We now have a pretty neat internal web site where I can easily search for CVE entries and bulletin counts by product. It shows some interesting trends that I hope will continue to hold. First, let me preface this by saying that CVE entry count is a better (though not perfect) way to measure how secure something is than bulletin count. We might sometimes package fixes for several CVE entries into one bulletin, and an older product might be vulnerable to all of them, but a newer product might only be vulnerable to around half.
We did a lot of work to make Office 2003 more secure in service pack 3 – one question I’ve had is just how much that’s paid off? It has been about a year, and if I search from 9/18/2007 to 11/17/2008 (today), I get the following:
Office 2000 SP3
Office XP SP3
Office 2003 SP2
Office 2003 SP3
Office 2007 Gold
Office 2007 SP1
The trending here is pretty clear – while we did a lot of good work to try and make Office 2003 more secure than previous versions, against the attacks we’re seeing in 2007, it wasn’t any better than Office XP. Now if you factor in huge amounts of work (no magic, no silver bullet, just lots and lots of work) that we did fixing fuzz bugs in Office 2007 and Office 2003 SP3, it looks like we’ve cut the incoming vulnerability rate by approximately half. If we look at it app-by-app, I think PowerPoint is a clear winner – they’ve had 5 CVE entries for older versions and only 1 for PowerPoint 2007 since 1/1/2007! Word has also done very well, dropping from 11 and 12 CVE entries in prior versions to only 2 for Word 2007 over the same period.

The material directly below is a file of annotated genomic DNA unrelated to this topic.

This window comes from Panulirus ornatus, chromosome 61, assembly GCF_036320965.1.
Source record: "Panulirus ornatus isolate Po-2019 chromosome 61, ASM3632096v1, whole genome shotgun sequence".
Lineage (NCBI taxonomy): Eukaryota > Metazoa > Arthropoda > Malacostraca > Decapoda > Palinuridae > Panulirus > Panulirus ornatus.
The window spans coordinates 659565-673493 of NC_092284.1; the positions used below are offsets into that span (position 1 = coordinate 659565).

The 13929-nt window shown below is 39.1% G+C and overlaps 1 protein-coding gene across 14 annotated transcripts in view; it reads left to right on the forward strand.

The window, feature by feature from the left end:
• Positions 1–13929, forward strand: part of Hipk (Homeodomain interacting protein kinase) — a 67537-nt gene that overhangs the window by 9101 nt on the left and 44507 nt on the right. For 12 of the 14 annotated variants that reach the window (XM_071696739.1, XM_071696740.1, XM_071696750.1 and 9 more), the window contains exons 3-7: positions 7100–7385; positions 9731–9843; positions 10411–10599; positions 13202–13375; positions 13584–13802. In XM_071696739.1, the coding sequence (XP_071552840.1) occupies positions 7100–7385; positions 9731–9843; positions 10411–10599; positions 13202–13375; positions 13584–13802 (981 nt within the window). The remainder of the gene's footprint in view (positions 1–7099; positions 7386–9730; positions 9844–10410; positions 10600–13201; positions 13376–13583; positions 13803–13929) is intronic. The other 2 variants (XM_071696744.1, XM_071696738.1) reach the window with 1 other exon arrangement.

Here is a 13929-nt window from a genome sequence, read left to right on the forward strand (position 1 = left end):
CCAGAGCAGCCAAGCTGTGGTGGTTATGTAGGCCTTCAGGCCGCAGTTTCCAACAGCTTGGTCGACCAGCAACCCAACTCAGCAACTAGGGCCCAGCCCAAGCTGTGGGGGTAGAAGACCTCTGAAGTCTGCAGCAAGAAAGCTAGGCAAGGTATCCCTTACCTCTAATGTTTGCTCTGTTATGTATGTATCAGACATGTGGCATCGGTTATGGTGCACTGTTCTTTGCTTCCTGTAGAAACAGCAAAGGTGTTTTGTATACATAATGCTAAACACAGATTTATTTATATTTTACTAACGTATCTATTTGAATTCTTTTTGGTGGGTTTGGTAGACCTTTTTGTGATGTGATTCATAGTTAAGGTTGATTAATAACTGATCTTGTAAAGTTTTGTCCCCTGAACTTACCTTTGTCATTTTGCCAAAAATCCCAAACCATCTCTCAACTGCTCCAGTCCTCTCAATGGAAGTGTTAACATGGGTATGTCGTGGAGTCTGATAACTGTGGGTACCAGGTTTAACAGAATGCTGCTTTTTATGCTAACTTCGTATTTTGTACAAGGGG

We’re continuing to do that level of work on anything that still has a service pack left – next SP will be SP2 for Office 2007. It will be interesting to see how much additional gain that gives us. I’d like to see us do even better over time – while we’ve clearly made some significant gains, we still have more work remaining. We are currently doing about as many fuzzing iterations per weekend as we’re required to do to meet SDL requirements for the entire product cycle (to be fair, the requirement is for clean runs, and we’re not there yet, and when we do get there, we use a different fuzzer). We’ve done twice as many fuzz iterations against Office 2007 SP2 as we did against Office 2007 during the entire product cycle, and 4x more against Office 14 than against Office 2007.
If there’s anyone out there still on Office 2003 SP2, I hope I’ve given you some convincing data that shows an upgrade to SP3 or better yet Office 2007 is going to pay off in much better security.